There is a lot of noise in the technology world right now about the possibility of Nokia adopting Microsoft’s Phone 7 operating system. This would be a huge coup for Microsoft if they managed to get Nokia to do this. Nokia is far and away the largest manufacturer and seller of mobile phones in the world.
To put this into perspective Apple has about a 3 percent share.
So as you can see, Nokia is *huge*.
Microsoft have already got the number two player, Samsung, signed up for the Phone 7 operating system and I seem to recall reading that, of all the Phone 7 brands available, Samsung is currently the highest selling.
But if Microsoft can get Nokia to adopt the Phone 7 operating system then that will give them access into huge markets such as India, Africa, and a much better chance at Europe where Nokia is by far the preferred brand.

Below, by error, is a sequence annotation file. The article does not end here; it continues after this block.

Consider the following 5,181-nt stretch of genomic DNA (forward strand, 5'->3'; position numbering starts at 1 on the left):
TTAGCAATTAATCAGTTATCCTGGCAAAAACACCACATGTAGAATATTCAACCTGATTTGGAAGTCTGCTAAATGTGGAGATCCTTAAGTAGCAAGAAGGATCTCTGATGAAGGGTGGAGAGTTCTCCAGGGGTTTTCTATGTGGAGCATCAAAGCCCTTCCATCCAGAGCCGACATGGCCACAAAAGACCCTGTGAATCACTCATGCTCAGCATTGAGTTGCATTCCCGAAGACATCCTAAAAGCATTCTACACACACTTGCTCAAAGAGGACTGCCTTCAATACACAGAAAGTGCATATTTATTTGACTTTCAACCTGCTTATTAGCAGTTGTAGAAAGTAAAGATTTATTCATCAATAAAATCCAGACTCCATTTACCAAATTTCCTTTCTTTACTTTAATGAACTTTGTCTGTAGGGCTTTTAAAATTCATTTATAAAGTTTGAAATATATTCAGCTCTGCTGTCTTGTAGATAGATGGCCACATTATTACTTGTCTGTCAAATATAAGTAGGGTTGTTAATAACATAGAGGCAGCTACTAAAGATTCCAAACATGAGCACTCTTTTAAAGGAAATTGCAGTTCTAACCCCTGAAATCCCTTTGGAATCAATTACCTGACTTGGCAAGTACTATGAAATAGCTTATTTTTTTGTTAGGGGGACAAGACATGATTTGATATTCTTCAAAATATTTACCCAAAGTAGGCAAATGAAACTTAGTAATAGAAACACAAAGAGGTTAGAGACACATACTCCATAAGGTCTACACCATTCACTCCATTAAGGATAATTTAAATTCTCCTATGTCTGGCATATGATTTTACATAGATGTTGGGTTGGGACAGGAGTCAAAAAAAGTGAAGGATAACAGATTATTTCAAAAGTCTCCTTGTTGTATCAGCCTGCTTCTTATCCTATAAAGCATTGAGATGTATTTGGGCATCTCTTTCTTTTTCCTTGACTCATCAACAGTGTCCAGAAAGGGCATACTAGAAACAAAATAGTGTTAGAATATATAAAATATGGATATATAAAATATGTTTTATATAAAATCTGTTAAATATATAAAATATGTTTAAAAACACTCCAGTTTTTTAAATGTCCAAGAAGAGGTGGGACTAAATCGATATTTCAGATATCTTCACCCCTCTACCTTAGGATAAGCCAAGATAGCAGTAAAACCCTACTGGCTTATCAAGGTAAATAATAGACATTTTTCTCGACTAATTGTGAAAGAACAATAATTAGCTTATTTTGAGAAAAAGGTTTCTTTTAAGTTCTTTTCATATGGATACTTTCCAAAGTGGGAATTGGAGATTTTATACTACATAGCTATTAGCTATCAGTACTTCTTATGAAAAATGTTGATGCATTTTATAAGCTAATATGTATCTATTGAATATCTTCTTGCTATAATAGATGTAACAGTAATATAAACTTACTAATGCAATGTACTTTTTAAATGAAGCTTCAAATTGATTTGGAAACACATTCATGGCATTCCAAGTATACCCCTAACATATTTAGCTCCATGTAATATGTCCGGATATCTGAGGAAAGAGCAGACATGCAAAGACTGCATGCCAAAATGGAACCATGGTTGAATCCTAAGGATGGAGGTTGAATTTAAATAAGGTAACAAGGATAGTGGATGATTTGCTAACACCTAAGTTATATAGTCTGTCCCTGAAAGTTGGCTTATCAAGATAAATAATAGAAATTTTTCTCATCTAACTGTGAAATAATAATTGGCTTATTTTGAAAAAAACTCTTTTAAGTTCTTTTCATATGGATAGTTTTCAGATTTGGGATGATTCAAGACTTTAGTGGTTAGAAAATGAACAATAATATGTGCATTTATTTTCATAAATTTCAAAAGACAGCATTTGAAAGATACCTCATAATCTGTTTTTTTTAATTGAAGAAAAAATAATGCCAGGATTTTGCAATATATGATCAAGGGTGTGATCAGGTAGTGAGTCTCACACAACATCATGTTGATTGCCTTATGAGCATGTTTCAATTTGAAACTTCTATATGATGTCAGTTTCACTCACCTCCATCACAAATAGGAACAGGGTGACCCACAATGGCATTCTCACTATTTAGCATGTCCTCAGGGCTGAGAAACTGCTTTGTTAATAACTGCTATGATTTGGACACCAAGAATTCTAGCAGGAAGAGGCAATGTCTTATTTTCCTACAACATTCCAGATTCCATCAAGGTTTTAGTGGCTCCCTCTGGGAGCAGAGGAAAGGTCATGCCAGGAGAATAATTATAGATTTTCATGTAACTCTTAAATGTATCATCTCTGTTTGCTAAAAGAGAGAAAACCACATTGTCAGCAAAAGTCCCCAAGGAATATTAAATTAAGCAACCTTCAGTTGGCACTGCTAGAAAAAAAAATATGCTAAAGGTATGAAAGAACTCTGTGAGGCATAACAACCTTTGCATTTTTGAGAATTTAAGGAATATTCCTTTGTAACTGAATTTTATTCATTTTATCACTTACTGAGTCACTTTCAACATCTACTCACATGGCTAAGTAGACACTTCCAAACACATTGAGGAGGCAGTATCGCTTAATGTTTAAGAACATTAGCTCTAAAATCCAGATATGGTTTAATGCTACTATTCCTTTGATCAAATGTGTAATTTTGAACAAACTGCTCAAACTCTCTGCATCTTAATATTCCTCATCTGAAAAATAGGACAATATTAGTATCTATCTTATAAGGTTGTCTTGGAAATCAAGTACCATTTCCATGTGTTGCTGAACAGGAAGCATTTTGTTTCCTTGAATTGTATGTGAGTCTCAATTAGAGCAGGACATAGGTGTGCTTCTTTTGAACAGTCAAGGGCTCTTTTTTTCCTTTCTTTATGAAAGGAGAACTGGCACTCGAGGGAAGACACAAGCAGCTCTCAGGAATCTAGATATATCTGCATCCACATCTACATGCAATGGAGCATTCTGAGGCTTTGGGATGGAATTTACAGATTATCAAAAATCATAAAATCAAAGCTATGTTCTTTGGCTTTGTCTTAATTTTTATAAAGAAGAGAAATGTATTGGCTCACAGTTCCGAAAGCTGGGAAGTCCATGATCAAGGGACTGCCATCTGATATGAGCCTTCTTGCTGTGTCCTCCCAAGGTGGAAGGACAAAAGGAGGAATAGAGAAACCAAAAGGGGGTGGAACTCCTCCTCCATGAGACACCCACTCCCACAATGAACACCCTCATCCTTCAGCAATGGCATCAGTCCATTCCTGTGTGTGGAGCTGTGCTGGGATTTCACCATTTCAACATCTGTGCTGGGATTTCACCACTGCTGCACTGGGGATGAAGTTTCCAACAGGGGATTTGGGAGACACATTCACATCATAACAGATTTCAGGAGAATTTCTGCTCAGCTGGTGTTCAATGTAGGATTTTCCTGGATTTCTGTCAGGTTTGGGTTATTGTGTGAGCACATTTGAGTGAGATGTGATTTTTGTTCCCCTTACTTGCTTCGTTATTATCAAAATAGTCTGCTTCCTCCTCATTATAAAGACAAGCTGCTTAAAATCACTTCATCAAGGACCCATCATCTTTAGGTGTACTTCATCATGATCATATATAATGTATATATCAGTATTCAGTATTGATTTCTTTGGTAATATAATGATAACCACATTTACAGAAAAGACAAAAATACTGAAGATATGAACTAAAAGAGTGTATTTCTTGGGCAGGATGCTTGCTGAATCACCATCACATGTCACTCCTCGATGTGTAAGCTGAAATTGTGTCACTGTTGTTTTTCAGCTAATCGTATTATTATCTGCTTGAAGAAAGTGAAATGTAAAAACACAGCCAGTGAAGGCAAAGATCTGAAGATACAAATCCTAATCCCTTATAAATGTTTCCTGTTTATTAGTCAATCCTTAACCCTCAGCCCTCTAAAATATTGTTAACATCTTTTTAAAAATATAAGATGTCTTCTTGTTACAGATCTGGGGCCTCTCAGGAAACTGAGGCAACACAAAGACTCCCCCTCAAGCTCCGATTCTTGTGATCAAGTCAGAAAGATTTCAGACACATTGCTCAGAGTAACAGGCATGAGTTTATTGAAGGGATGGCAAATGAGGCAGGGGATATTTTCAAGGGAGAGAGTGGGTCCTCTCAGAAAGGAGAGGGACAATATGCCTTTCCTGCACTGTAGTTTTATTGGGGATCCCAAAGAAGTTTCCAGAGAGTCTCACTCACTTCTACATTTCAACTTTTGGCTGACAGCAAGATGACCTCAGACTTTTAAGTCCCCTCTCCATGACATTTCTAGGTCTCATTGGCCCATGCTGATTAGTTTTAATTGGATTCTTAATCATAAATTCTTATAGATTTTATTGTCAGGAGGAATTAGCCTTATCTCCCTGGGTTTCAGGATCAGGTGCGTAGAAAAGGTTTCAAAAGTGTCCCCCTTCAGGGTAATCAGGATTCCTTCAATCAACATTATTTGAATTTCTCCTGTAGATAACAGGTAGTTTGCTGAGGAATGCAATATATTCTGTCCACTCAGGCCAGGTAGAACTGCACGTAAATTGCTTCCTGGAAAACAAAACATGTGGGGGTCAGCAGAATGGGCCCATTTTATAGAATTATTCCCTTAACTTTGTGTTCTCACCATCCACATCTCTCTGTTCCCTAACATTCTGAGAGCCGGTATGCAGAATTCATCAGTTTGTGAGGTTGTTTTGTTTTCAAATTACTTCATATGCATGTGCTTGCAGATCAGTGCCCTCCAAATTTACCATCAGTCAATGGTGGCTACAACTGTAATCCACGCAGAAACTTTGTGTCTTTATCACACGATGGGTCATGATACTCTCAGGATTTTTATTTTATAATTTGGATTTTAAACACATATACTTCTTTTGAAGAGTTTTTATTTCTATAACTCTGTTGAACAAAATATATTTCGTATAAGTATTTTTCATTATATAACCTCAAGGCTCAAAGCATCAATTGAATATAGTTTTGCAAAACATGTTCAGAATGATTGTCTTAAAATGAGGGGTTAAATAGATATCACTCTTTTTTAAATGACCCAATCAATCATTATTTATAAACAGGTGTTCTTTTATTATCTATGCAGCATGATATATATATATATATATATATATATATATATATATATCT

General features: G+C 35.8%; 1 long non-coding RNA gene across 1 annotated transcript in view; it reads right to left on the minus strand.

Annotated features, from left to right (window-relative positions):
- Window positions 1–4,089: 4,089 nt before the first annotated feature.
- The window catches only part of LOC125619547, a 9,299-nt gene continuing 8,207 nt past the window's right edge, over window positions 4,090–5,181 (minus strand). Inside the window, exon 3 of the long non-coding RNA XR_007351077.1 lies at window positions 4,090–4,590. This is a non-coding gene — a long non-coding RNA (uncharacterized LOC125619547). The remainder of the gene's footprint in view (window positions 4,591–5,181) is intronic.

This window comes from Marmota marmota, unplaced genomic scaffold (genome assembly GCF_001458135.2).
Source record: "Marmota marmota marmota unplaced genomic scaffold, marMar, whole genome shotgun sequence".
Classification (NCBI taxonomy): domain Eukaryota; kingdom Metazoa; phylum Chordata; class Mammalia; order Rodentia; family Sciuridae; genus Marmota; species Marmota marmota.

The advantages for Microsoft are obvious. The advantages for Nokia are not so obvious—but one of the key points of interest for Nokia is that by adopting the Phone 7 operating system they would then have a way of getting their phones into the corporate world. The Phone 7 operating system fits very well with the corporate world. It comes with the corporate world’s favourite e-mail client pre-installed, which is Outlook. And it can integrate—as you would expect with a phone operating system developed by Microsoft—very well into Microsoft Exchange, which is what 98 percent of corporations use as their datacentre mail system. Phone 7 also comes with useful incarnations of Microsoft Word, Microsoft Excel, and Microsoft OneNote. All tools used by medium to large companies everywhere in the world.
Nokia have long wanted to get their phones into the corporate world but have never managed to put together a solution that those who set the standards within businesses were happy with adopting. The right Nokia hardware with Microsoft’s Phone 7 as the operating system might just get Nokia onto the corporate list of phones to consider when picking the next standard for internal use.